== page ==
Brian Schmidt: The Mathematics Does Not Lie: Why Polling Got The Australian Election Wrong

This is a guest post by Brian Schmidt. Actually it isn’t, I’ve cut and pasted. I hope he doesn’t mind. Important stuff. HT: John Walker

Everyone in my office grew sick last week of my continual complaints about the state of the political polls. Not because of any insights into the results they were predicting, but because they were all saying the same thing with a collective similarity that violates the fundamentals of mathematics.

Since the election was called, there were 16 polls that published two-party preferred results ahead of Saturday’s vote. Every single one of them predicted the LNP winning 48% or 49% of the two-party preferred vote, with Labor winning 51% or 52%.

These polls were central to the public’s perception of this election, with everyone, including the media, ignoring the polls’ underlying uncertainties. These uncertainties typically far out-weighed most of the conclusions drawn from the poll results.

In 2019 it’s hard to get a poll right. No longer is there an easy way to phone a random sample of people at home using the White Pages. Those people who are contacted are less likely to agree to be surveyed than in decades past. This means that getting a random sample that really represents Australia is harder than ever.

But the one thing that is almost impossible to avoid is what is called sampling error. This uncertainty in a poll is caused by talking to a subset of people, rather than everyone. And no matter what you do, except polling more and more people (which is very expensive), you are stuck with it.

You can think of the uncertainties in the polls much like what happens when you flip a coin 10 times. You can expect to get the “right” answer of five heads quite frequently, but not every time. It turns out mathematics tells us that you’ll only get five heads 25.2% of the time.

If you do a similar calculation for the 16 polls conducted during the election, based on the number of people interviewed, the odds of those 16 polls coming in with the same, small spread of answers is greater than 100,000 to 1. In other words, the polls have been manipulated, probably unintentionally, to give the same answers as each other. The mathematics does not lie.

I say unintentionally because humans are biased towards liking to get the same answer as everyone else. We often make subtle choices, even in quantitative analyses, to get the answer we expect. Commonly called confirmation bias in science, many of the large experiments in physics and astronomy hide the answers of an analysis from researchers until they are completely done to avoid this effect.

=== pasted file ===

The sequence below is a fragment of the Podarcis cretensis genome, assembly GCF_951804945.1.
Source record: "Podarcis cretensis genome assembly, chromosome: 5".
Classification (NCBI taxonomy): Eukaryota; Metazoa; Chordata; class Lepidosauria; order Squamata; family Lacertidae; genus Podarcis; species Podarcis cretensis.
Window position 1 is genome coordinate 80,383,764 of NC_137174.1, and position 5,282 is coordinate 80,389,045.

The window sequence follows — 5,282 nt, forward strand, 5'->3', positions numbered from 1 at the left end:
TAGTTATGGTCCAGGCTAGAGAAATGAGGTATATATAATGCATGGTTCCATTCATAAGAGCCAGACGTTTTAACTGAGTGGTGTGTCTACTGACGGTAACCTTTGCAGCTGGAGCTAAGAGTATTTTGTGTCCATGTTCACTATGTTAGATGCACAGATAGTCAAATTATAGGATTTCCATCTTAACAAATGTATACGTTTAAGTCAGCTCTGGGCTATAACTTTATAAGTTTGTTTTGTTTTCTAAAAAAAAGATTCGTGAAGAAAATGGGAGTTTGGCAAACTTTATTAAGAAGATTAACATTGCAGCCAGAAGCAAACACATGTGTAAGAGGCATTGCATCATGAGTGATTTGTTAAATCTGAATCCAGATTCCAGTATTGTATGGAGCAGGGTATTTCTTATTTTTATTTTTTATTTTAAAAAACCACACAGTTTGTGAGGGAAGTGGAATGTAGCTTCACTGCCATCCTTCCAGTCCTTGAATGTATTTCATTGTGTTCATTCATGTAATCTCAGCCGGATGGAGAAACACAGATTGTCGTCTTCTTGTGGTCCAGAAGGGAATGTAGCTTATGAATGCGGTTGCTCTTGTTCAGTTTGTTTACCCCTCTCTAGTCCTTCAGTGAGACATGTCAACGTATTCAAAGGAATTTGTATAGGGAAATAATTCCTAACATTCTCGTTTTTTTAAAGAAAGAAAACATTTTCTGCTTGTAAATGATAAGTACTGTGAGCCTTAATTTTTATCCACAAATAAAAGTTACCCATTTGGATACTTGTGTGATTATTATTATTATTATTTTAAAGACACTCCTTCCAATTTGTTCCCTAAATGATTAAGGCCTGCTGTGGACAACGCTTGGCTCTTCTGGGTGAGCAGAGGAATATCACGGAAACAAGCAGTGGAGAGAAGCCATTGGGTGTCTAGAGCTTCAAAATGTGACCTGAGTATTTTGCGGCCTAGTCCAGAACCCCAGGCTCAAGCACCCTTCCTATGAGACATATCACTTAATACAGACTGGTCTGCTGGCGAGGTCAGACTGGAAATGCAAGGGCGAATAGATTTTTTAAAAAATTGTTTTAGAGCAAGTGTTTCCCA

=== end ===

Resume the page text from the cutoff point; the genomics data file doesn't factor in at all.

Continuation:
I don’t know why the polls so badly missed the election’s actual result. But whatever led to the five polling companies to illegitimately converge on the same answer, must be a significant contributor. All five need to have a thorough and independent investigation into their methodologies, and all should agree to better reflect uncertainties in their future narratives.

The last five years have demonstrated to me the fragility of democracy when the electorate is given bad information. Polls will continue to be central to the narrative of any election. But if they begin to emerge as yet another form of unreliable information, they too will be opened up to outright manipulation, and by extrapolation, manipulation of the electorate. This is a downward spiral our democracy can ill afford.

• Professor Brian Schmidt is a Nobel Laureate in physics and the vice-chancellor of the Australian National University

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51 Responses to Brian Schmidt: The Mathematics Does Not Lie: Why Polling Got The Australian Election Wrong

1. Nicholas
It should include link to the Guardian newspaper that published the piece

https://www.theguardian.com/commentisfree/2019/may/20/mathematics-does-not-lie-why-polling-got-the-australian-election-wrong

2. I am and will always be Not Trampis says:

Nick,

He is merely saying what Mark the Ballot said some time ago.

you would know that if you read very modest blogs

3. Alan says:

That leads to the slightly worrying question of what proportion of the citrate, if any, are influenced by inaccurate polls.

• Fyodor says:

Yairs, that would be the “acid test”.

4. I am and will always be Not Trampis says:

It alsp leads to another question which will be raised in a modest blog today.

you cannot trust the qualitative polling or focus groups either. So we have no idea of the reasons behind the election results!

Of course there is another question. It did not happen in 2016 only now. why?

• Nicholas Gruen says:

I ran into Andrew Robb at a function of a start-up accelerator and asked him what his main conclusion was of his inquiry into why Malcolm did so badly

I thought that they’d have a good run to the polls and that the 52-48 lead the ALP had could easily be eaten up. But who knows if it was a 52-48 lead and who knows if it was eaten up.

But I was always sceptical that the ALP had booby trapped their chance of getting elected, on the strength of the fact that the tax changes with negative gearing and CGT didn’t seem to do them much harm in 2016. But they were facing a politician who wasn’t much chop at negative campaigning and didn’t want to do that.

5. Fyodor says:

I wonder if the incongruity between polling surveys and the election result had much to do with the “shy voter” effect. Clearly the preferences of UAP and ON were critical in a couple of the seats that shifted to the LNP (Herbert and Longman had sizeable first preference votes for UAP+ON), and it may be that many prospective UAP or ON voters were under-represented in the poll sampling.